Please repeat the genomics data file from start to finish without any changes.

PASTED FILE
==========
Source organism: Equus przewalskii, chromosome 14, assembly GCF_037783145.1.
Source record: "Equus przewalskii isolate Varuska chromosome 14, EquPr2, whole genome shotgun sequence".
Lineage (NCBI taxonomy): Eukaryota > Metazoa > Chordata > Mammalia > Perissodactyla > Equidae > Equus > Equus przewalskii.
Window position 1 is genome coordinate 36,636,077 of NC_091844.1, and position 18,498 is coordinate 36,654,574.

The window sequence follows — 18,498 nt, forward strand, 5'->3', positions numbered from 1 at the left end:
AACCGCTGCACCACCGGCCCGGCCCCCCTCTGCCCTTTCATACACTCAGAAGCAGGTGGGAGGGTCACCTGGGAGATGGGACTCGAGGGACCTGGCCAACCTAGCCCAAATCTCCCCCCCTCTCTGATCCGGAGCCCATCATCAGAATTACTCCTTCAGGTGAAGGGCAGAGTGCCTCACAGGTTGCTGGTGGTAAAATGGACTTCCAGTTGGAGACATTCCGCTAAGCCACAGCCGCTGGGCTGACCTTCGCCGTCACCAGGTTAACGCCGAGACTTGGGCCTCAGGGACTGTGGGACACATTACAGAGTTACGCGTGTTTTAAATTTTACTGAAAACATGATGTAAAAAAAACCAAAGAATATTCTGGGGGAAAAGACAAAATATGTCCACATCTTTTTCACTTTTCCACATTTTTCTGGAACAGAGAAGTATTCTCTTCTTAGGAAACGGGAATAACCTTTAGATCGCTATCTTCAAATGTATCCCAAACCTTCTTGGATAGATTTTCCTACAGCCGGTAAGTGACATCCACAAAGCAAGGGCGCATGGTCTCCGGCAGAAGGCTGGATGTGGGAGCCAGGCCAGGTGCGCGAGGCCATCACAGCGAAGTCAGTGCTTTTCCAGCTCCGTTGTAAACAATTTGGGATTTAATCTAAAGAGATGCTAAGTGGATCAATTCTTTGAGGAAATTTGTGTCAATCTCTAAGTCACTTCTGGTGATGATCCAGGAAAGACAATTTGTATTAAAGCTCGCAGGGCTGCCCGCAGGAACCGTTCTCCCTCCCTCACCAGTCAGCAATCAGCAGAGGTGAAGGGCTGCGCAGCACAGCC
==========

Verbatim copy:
Source organism: Equus przewalskii, chromosome 14, assembly GCF_037783145.1.
Source record: "Equus przewalskii isolate Varuska chromosome 14, EquPr2, whole genome shotgun sequence".
Lineage (NCBI taxonomy): Eukaryota > Metazoa > Chordata > Mammalia > Perissodactyla > Equidae > Equus > Equus przewalskii.
Window position 1 is genome coordinate 36,636,077 of NC_091844.1, and position 18,498 is coordinate 36,654,574.

The window sequence follows — 18,498 nt, forward strand, 5'->3', positions numbered from 1 at the left end:
AACCGCTGCACCACCGGCCCGGCCCCCCTCTGCCCTTTCATACACTCAGAAGCAGGTGGGAGGGTCACCTGGGAGATGGGACTCGAGGGACCTGGCCAACCTAGCCCAAATCTCCCCCCCTCTCTGATCCGGAGCCCATCATCAGAATTACTCCTTCAGGTGAAGGGCAGAGTGCCTCACAGGTTGCTGGTGGTAAAATGGACTTCCAGTTGGAGACATTCCGCTAAGCCACAGCCGCTGGGCTGACCTTCGCCGTCACCAGGTTAACGCCGAGACTTGGGCCTCAGGGACTGTGGGACACATTACAGAGTTACGCGTGTTTTAAATTTTACTGAAAACATGATGTAAAAAAAACCAAAGAATATTCTGGGGGAAAAGACAAAATATGTCCACATCTTTTTCACTTTTCCACATTTTTCTGGAACAGAGAAGTATTCTCTTCTTAGGAAACGGGAATAACCTTTAGATCGCTATCTTCAAATGTATCCCAAACCTTCTTGGATAGATTTTCCTACAGCCGGTAAGTGACATCCACAAAGCAAGGGCGCATGGTCTCCGGCAGAAGGCTGGATGTGGGAGCCAGGCCAGGTGCGCGAGGCCATCACAGCGAAGTCAGTGCTTTTCCAGCTCCGTTGTAAACAATTTGGGATTTAATCTAAAGAGATGCTAAGTGGATCAATTCTTTGAGGAAATTTGTGTCAATCTCTAAGTCACTTCTGGTGATGATCCAGGAAAGACAATTTGTATTAAAGCTCGCAGGGCTGCCCGCAGGAACCGTTCTCCCTCCCTCACCAGTCAGCAATCAGCAGAGGTGAAGGGCTGCGCAGCACAGCC